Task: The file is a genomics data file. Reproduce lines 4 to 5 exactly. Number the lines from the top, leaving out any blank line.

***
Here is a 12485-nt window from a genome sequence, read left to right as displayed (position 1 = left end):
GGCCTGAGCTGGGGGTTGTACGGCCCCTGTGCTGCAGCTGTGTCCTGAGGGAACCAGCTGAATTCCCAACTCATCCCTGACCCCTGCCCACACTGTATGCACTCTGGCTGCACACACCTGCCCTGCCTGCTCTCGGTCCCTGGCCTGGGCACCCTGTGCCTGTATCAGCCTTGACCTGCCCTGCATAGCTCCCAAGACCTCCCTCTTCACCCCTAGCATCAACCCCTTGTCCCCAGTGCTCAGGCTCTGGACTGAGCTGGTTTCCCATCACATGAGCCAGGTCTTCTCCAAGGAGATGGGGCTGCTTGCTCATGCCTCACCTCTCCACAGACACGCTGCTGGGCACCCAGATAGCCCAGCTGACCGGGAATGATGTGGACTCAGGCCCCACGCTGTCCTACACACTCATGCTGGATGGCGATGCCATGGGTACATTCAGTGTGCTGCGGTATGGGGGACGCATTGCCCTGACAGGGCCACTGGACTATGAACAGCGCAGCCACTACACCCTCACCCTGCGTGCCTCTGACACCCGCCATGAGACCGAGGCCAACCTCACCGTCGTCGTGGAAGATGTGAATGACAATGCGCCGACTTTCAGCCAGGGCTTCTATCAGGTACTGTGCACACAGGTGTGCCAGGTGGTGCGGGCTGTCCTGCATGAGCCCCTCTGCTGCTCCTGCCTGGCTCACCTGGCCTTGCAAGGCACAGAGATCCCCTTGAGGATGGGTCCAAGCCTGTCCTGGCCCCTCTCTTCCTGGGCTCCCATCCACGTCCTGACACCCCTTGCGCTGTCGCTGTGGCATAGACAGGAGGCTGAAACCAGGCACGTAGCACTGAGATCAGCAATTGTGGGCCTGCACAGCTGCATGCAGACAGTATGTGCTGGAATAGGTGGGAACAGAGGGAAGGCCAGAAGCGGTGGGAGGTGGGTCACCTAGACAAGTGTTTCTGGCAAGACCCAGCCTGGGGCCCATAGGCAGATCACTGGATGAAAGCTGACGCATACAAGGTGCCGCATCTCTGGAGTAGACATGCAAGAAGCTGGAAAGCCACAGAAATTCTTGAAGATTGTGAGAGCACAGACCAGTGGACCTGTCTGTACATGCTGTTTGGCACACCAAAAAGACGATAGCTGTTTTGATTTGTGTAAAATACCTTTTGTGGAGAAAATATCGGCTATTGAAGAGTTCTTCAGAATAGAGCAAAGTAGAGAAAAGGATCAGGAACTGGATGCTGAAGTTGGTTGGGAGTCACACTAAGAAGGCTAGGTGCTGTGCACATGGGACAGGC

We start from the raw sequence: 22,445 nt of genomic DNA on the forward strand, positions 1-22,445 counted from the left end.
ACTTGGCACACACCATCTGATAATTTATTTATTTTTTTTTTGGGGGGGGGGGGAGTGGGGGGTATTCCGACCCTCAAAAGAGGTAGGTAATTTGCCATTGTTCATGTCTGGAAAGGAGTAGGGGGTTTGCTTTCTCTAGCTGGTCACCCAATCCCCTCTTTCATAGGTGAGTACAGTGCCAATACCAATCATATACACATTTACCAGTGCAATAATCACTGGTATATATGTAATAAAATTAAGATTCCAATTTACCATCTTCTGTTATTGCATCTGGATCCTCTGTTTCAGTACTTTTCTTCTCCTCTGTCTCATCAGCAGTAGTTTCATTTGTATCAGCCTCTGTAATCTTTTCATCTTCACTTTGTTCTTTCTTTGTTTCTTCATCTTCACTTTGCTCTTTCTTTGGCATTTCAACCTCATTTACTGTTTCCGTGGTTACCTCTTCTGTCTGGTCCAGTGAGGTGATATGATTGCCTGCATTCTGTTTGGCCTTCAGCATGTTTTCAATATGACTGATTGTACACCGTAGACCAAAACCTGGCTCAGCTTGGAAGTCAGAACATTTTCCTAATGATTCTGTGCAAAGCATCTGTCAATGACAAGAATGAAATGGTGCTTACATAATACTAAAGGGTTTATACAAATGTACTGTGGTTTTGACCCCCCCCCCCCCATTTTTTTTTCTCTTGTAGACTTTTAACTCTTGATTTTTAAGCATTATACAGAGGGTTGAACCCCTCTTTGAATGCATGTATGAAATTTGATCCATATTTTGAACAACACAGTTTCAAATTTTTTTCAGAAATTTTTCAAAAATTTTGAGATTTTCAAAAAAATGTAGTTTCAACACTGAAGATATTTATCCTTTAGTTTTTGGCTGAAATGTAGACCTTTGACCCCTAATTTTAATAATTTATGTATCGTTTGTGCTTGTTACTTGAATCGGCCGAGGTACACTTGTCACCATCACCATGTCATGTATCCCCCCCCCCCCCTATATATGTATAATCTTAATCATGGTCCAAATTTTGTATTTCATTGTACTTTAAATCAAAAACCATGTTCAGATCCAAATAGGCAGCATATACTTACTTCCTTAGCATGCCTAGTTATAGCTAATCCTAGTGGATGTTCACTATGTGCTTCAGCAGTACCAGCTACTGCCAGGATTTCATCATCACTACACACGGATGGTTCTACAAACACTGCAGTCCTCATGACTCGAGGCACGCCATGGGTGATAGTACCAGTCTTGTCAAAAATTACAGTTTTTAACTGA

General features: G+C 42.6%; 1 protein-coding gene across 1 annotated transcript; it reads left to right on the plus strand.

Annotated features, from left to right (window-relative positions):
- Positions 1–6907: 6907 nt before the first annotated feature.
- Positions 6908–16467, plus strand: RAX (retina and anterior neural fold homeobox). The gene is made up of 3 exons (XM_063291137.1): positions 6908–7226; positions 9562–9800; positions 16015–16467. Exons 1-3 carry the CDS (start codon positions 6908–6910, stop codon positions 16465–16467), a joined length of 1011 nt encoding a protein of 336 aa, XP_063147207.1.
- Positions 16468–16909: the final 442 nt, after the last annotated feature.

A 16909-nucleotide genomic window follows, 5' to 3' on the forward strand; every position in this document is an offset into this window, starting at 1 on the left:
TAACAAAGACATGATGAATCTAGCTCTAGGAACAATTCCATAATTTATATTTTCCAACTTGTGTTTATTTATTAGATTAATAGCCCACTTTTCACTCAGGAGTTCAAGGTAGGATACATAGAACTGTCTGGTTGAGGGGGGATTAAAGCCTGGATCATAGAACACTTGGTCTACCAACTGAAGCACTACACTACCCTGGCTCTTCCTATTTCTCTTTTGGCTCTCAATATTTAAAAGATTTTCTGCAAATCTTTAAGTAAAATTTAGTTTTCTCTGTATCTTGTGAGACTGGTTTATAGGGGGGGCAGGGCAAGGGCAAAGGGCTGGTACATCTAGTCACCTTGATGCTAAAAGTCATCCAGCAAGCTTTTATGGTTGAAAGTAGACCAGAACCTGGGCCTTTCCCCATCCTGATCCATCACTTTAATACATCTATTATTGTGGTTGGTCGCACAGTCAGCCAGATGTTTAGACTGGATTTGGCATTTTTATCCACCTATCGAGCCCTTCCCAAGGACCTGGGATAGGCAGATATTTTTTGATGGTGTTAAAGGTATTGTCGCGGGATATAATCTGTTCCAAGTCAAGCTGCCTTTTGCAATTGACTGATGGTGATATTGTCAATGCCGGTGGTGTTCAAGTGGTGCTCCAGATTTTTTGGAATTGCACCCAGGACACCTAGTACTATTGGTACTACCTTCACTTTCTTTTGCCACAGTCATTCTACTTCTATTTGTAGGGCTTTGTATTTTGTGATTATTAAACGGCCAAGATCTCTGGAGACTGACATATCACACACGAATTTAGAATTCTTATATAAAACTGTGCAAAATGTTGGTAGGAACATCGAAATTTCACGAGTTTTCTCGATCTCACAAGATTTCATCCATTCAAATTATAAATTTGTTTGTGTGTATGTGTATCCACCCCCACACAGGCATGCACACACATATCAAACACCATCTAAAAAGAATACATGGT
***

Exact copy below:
ACTTGGCACACACCATCTGATAATTTATTTATTTTTTTTTTGGGGGGGGGGGGAGTGGGGGGTATTCCGACCCTCAAAAGAGGTAGGTAATTTGCCATTGTTCATGTCTGGAAAGGAGTAGGGGGTTTGCTTTCTCTAGCTGGTCACCCAATCCCCTCTTTCATAGGTGAGTACAGTGCCAATACCAATCATATACACATTTACCAGTGCAATAATCACTGGTATATATGTAATAAAATTAAGATTCCAATTTACCATCTTCTGTTATTGCATCTGGATCCTCTGTTTCAGTACTTTTCTTCTCCTCTGTCTCATCAGCAGTAGTTTCATTTGTATCAGCCTCTGTAATCTTTTCATCTTCACTTTGTTCTTTCTTTGTTTCTTCATCTTCACTTTGCTCTTTCTTTGGCATTTCAACCTCATTTACTGTTTCCGTGGTTACCTCTTCTGTCTGGTCCAGTGAGGTGATATGATTGCCTGCATTCTGTTTGGCCTTCAGCATGTTTTCAATATGACTGATTGTACACCGTAGACCAAAACCTGGCTCAGCTTGGAAGTCAGAACATTTTCCTAATGATTCTGTGCAAAGCATCTGTCAATGACAAGAATGAAATGGTGCTTACATAATACTAAAGGGTTTATACAAATGTACTGTGGTTTTGACCCCCCCCCCCCCATTTTTTTTTCTCTTGTAGACTTTTAACTCTTGATTTTTAAGCATTATACAGAGGGTTGAACCCCTCTTTGAATGCATGTATGAAATTTGATCCATATTTTGAACAACACAGTTTCAAATTTTTTTCAGAAATTTTTCAAAAATTTTGAGATTTTCAAAAAAATGTAGTTTCAACACTGAAGATATTTATCCTTTAGTTTTTGGCTGAAATGTAGACCTTTGACCCCTAATTTTAATAATTTATGTATCGTTTGTGCTTGTTACTTGAATCGGCCGAGGTACACTTGTCACCATCACCATGTCATGTATCCCCCCCCCCCCCTATATATGTATAATCTTAATCATGGTCCAAATTTTGTATTTCATTGTACTTTAAATCAAAAACCATGTTCAGATCCAAATAGGCAGCATATACTTACTTCCTTAGCATGCCTAGTTATAGCTAATCCTAGTGGATGTTCACTATGTGCTTCAGCAGTACCAGCTACTGCCAGGATTTCATCATCACTACACACGGATGGTTCTACAAACACTGCAGTCCTCATGACTCGAGGCACGCCATGGGTGATAGTACCAGTCTTGTCAAAAATTACAGTTTTTAACTGA

General features: G+C 42.6%; 1 protein-coding gene across 1 annotated transcript; it reads left to right on the plus strand.